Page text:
A few weeks ago, I shared with some close friends online:
So I’m working through a ‘job quitting list’.
I remember when I wrote this. I was sitting in a local cafe, eating French toast and sipping my favourite sparkling wine. I don’t usually have wine when out at lunch, but I remember feeling immensely stressed.
Because I was going to quit my job – without another lined up.
Even in my stressed moments, and as much as I tend to idealise and make intuitive decisions, I like to think I have my head screwed on straight (most of the time!).
So if you are in the same boat, and if for any reason you are also quitting your job without another lined up, I wanted to share the things I did to financially secure my husband and I.
Work out current emergency funds
Worst case scenario: if I didn’t secure a new job soon, how long could we survive on my current emergency fund?
This was what I asked myself.
I should say ‘funds’, because I accounted for the worst case scenario and took into account every savings account we held, from short-term savings to long-term savings. I counted in terms of fortnightly essential living expenses.
The answer? 33 fortnights.
And that’s if my husband also quit his job!
But my husband wasn’t quitting his job, nor did I believe I was going to take anywhere near 1 year and 4 months to find a new job, so that allowed us to do the next step…
Sit on it
We agreed that I would wait two weeks before I made the decision to resign.
The two weeks weren’t easy, but I did distract myself by coming up with other small ways to reduce our expenses!
Switch car insurance
My husband drives a trusty, reliable Nissan that’s 14 years old. With any car that is lower in value, we asked ourselves, “If we accidentally crashed this car, would it be one we would want to completely replace?”
The answer was no, so we reduced our cover by switching from a Comprehensive policy to a Third Party Fire & Theft policy. This means that we’d still be covered for damage we do to someone else’s property, plus of course if it was lost in a fire or stolen. As you’d expect, this significant change in cover reduced our fortnightly premiums.
Combine life & health insurance
My husband has life insurance and health insurance at two different companies. It happened unintentionally, but we never gave it much thought. We did a quote online at a company that does both under one policy, and it showed that it would cost less!
Not only does combining insurance policies often work out to be more affordable, it also simplifies things by giving you only one company to deal with, only one policy number to remember, only one policy statement to read, and only one payment to pay fortnightly (or monthly, weekly or quarterly).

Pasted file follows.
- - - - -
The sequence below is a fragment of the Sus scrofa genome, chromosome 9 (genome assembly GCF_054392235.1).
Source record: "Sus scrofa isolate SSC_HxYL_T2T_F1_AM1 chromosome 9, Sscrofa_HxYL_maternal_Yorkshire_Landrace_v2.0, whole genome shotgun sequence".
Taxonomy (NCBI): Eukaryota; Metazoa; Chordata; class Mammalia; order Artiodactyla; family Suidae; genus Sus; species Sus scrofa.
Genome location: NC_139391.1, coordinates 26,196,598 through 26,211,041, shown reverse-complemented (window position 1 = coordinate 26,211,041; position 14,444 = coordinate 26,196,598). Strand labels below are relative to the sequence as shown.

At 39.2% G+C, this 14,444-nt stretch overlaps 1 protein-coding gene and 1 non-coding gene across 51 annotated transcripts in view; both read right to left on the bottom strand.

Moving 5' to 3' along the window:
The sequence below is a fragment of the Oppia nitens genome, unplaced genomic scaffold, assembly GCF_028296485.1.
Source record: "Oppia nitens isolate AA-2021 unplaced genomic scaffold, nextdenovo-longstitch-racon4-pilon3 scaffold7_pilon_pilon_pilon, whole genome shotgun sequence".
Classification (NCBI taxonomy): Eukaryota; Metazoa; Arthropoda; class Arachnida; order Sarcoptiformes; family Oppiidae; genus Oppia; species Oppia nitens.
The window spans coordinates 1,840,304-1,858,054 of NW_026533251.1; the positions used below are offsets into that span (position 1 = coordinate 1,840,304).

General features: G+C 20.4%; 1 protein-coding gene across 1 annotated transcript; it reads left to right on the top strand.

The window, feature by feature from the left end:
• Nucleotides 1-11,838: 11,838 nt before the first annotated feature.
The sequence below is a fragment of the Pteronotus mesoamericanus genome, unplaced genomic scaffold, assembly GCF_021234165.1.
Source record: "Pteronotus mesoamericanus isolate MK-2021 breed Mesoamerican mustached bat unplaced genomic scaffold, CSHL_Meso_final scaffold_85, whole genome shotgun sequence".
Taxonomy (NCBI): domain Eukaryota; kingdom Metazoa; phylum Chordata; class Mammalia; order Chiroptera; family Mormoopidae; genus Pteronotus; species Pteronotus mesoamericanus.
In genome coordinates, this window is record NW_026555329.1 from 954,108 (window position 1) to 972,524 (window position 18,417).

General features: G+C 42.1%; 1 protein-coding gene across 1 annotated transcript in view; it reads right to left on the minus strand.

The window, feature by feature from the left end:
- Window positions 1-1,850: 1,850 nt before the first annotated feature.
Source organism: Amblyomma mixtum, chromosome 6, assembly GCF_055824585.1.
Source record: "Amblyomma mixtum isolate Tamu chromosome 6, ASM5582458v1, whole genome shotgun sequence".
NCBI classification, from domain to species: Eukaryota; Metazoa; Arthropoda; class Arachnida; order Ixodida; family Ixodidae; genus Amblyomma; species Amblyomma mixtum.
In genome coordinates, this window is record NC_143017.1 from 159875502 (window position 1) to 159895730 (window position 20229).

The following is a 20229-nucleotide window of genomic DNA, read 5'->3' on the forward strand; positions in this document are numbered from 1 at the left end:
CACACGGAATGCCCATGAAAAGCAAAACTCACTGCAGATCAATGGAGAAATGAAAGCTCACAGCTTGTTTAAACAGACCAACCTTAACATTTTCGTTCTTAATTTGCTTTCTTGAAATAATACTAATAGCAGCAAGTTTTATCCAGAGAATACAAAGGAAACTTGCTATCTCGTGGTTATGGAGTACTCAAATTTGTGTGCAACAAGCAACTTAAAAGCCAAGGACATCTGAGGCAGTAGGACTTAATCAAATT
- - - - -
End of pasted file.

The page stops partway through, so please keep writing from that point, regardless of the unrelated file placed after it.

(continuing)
If you’re also trying to reduce expenses, ask your insurance company which of your policies can be combined. Is it your home & contents insurance? Is it your house & landlord insurance for a rental property? Or is it life & health insurance? All of these are real combined insurance policies I have seen or sold, so it’s definitely worth asking about!
Most employers will ask for two job references. I wanted to have them ready when asked, so I politely asked some people if they would be willing to be a referee for me, including my previous manager from the recruitment company I was employed at while working as a tax consultant.
What I got back was a heartwarming reply:
‘Hi Sophia, yes I remember you, and am more than happy to give you a job reference!’
How kind and reassuring!
A small withdrawal
As a financial buffer, I wanted to withdraw a bit of money for the future, just in case we needed it.
I decided to withdraw from my Kiwibank Notice Saver, a PIE savings account that allows you to withdraw money only if you give either 2 or 3 months notice in order to earn interest. Giving 3 months notice, I withdrew $2000 – a sum that will be deposited into my everyday account early August.
However, the title of this blog post could have also been I quit my job! (before I had another lined up) because… I won’t be needing to use that $2000!
I resigned with a 4 week notice period, taking 1 week of annual leave. My optimistic logic here was that, if I secured a job soon, I wouldn’t want my new employer to wait an entire month for me to start (that’s so long!).
Luckily, my last day present at work turned out to be just the right timing – even before I knew it. I trusted the universe but also worked extremely hard during my job hunting process, and it paid off.
Next time, I’d love to share with you what happened during this job hunting process, how I aced some of the interviews (and epicly failed one), and the exciting outcome!
It is still a stressful time, but I’m praying things will settle down soon, with a fresh start, a new door opening, and plenty of learning opportunities ahead.
My heart swells at the thought of the happier, more abundant, more purposeful path I am about to take.
If you are also in the same boat, I hope this post has helped give you some ideas and inspiration!
I wanted to share a quote that really helped me when I was terrified.
Was I making the right choice? Was I being too impulsive? What if I lose everything in search of something better? At the same time, doesn’t every decision in life come with risk? What is the point of constantly talking about trusting your intuition and acting with faith if you don’t put it into action?
Well, here is a beautiful, inspiring quote from Brené Brown:
“I’m just so grateful, because to feel this vulnerable means I am alive.”